PDT was done for adult patients whenever there were no contraindications such as infections, short neck, or extreme obesity . All PDTs were planned procedures.
This study predominantly included patients under immunosuppression caused by hematooncological diseases or following allogeneic stem cell or solid organ transplantation, to a small degree caused by autoimmune disorders, and patients with COVID-19. Smears were performed regularly every week or whenever clinically infection was suspected. To measure the physiological condition of patients in ICU, we developed the SAPS II score (simplified acute physiology score)  on the day when PDT was performed.
2.1. The Standard Procedure of PDT
In our ICU, the need for PDT is evaluated after about seven days of mechanical ventilation and unforeseeable extubation. An intensivist performs PDT with bronchoscopic guidance by another intensivist. Before PDT, the anatomic landmarks are palpated, and an ultrasound is performed to evaluate possible contraindications for PDT, such as a large isthmus of the thyroid gland or blood vessels in the operative area. The method was developed and first described by Ciaglia ; variations and further improvements led to several modifications, including the Ciaglia Blue Rhino® [16, 17]. Comparative studies show that this procedure carries the lowest risk for patients [18–20] regarding safety, success, and potential complications; at our center, we carry it out using the Ciaglia Blue Rhino® percutaneous tracheostomy introducer set (Cook Medical, USA). First, oral hygiene is done with an antiseptic. Next, the patient is positioned with hyperextension of the neck by placing a roll under the chest or shoulder. Under bronchoscopic guidance, the tube is pulled back into the larynx to find a suitable puncture site by diaphanoscopy (Figure 1(a)). Next, sterile draping is applied; the tracheostomy tube and the dilatator are prepared with lubricant. To prevent damage, the trachea is targeted using a small needle (Figure 1(b)). After aspiration of air and bronchoscopic confirmation of the correct position (midline, beneath second or third cartilage), an introducer needle is placed, and a guidewire is introduced. Next, an incision of approximately 1.5 cm is made, and after dilatation of the surrounding soft tissue (Figure 1(c)), the tracheostomy tube is placed in situ and secured (Figure 1(d)). The position control of the cannula is performed by bronchoscopy via cannula. PDT is performed under general anesthesia. The whole procedure is monitored by bronchoscopy under controlled ventilation with a FiO2 of 1.0. We do not routinely monitor for complications such as pneumothorax. In case of clinical suspicion, we do an ultrasound or chest X-ray.
In our ICU, we do platelet transfusion for patients with severe thrombocytopenia before starting PDT. The number of platelets transfused depends on the starting level of platelet counts and is based on experience to achieve values of >30 G/l; however, the actual value achieved by transfusion is not measured. In addition, no prophylactic antibiotics are administered.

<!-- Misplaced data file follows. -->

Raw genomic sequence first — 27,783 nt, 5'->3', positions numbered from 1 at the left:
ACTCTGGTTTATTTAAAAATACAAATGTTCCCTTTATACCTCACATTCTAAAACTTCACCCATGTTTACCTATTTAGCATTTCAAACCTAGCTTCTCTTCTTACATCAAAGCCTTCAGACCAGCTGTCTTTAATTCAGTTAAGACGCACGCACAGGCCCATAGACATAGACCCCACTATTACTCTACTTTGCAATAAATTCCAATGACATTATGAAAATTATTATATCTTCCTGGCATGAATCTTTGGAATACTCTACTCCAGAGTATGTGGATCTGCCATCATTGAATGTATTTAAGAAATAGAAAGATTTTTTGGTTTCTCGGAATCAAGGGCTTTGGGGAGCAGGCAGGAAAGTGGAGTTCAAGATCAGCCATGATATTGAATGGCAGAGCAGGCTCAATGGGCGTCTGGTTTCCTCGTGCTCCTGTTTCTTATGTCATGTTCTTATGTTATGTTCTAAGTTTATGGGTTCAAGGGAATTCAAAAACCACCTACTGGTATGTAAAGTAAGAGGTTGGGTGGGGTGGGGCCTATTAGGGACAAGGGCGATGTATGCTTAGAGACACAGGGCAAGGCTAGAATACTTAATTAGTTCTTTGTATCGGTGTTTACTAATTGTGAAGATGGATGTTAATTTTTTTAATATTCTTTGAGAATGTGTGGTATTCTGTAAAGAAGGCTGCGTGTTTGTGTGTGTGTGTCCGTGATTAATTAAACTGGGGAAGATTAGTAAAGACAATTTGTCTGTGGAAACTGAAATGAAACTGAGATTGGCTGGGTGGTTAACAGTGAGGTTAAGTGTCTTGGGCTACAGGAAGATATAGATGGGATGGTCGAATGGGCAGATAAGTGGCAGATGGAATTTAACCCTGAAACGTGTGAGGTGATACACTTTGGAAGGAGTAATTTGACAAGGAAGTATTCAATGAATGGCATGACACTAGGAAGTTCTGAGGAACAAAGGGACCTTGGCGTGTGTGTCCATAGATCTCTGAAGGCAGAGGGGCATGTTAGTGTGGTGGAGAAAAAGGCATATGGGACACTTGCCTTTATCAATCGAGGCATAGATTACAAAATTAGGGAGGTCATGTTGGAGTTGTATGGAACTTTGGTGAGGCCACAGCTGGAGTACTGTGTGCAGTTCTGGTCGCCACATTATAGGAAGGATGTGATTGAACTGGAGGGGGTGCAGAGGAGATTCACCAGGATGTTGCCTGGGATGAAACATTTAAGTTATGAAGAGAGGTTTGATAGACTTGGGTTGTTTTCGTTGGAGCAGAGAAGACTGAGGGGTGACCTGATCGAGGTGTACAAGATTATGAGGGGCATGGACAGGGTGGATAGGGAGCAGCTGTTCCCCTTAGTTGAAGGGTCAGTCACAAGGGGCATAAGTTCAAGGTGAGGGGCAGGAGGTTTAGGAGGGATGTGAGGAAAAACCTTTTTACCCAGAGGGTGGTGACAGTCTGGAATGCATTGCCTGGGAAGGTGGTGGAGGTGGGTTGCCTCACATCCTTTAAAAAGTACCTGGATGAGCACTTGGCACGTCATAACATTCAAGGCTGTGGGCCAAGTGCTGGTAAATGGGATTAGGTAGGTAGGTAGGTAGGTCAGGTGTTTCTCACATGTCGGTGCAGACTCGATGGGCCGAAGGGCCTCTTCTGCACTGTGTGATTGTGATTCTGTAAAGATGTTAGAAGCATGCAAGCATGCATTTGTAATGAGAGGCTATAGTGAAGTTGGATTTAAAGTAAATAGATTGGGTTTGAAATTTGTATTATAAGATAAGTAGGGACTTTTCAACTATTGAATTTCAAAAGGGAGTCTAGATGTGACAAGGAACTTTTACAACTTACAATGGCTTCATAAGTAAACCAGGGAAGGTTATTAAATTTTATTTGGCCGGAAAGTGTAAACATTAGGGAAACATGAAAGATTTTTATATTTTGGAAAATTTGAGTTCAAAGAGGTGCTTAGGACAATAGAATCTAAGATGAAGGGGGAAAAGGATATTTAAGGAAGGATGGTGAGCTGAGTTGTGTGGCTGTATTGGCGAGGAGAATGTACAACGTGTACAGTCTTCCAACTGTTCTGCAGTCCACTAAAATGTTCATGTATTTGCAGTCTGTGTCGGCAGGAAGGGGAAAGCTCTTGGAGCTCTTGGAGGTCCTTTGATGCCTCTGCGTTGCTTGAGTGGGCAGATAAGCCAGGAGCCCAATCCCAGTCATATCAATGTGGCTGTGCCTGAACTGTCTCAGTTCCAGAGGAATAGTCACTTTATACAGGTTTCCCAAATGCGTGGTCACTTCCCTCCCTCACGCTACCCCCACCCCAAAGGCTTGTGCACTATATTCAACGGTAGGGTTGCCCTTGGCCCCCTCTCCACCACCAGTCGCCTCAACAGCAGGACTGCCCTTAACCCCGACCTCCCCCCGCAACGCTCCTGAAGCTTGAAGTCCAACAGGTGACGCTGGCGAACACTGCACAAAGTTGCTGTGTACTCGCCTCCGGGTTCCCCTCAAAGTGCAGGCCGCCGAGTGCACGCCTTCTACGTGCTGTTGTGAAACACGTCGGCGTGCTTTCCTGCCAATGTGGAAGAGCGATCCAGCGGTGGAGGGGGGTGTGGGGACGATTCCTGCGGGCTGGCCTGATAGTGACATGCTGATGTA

2.2. The Procedure of OST
Patients with the need for tracheostomy who did not meet the indications for PDT were submitted to OST. This treatment was performed in the ear-nose-throat (ENT) department.
Most of the patients were diagnosed with a hematooncological disease, and grading of conditions such as low platelet count and mucositis was according to the National Cancer Institute’ common terminology criteria for adverse events (CTCAE). It is descriptive terminology that can be used for adverse events (AE) reporting .
2.3.1. Platelet Count
Most patients experienced treatment-induced thrombocytopenia. Therefore, the platelet count at the time of the tracheostomy procedure was graded according to the CTCAE v5.0 criteria. According to these criteria, a decreased platelet count is defined as follows: grade 1 (lower limit of reference to 75 G/l), grade 2 (75—50 G/l), grade 3 (50—25 G/l), and grade 4 (<25 G/l).
According to the CTCAE v5.0 criteria, mucositis is defined as follows: grade 1: asymptomatic or mild symptoms, intervention not indicated; grade 2: moderate pain or ulcer that does not interfere with oral intake, modified diet indicated; grade 3: severe pain, interfering with oral intake; grade 4: life-threatening consequences, urgent intervention indicated.
2.3.3. Stoma Site Infection
A stoma site infection is a disorder characterized by an infectious process involving a stoma (surgically created opening of the surface of the body): grade 1: localized, local intervention indicated; grade 2: oral intervention indicated (e.g., antibiotic, antifungal, or antiviral); grade 3: IV antibiotic, antifungal, or antiviral intervention indicated, invasive intervention indicated; grade 4: life-threatening consequences, urgent intervention indicated.
Coagulopathy/coagulation disorder was stated in case of therapeutic heparin administration, acute or acute-on-chronic liver failure (ACLF) with a quick value < 70%, vitamin K deficiency, or disseminated intravascular coagulation (DIC).
2.4. Statistical Analyses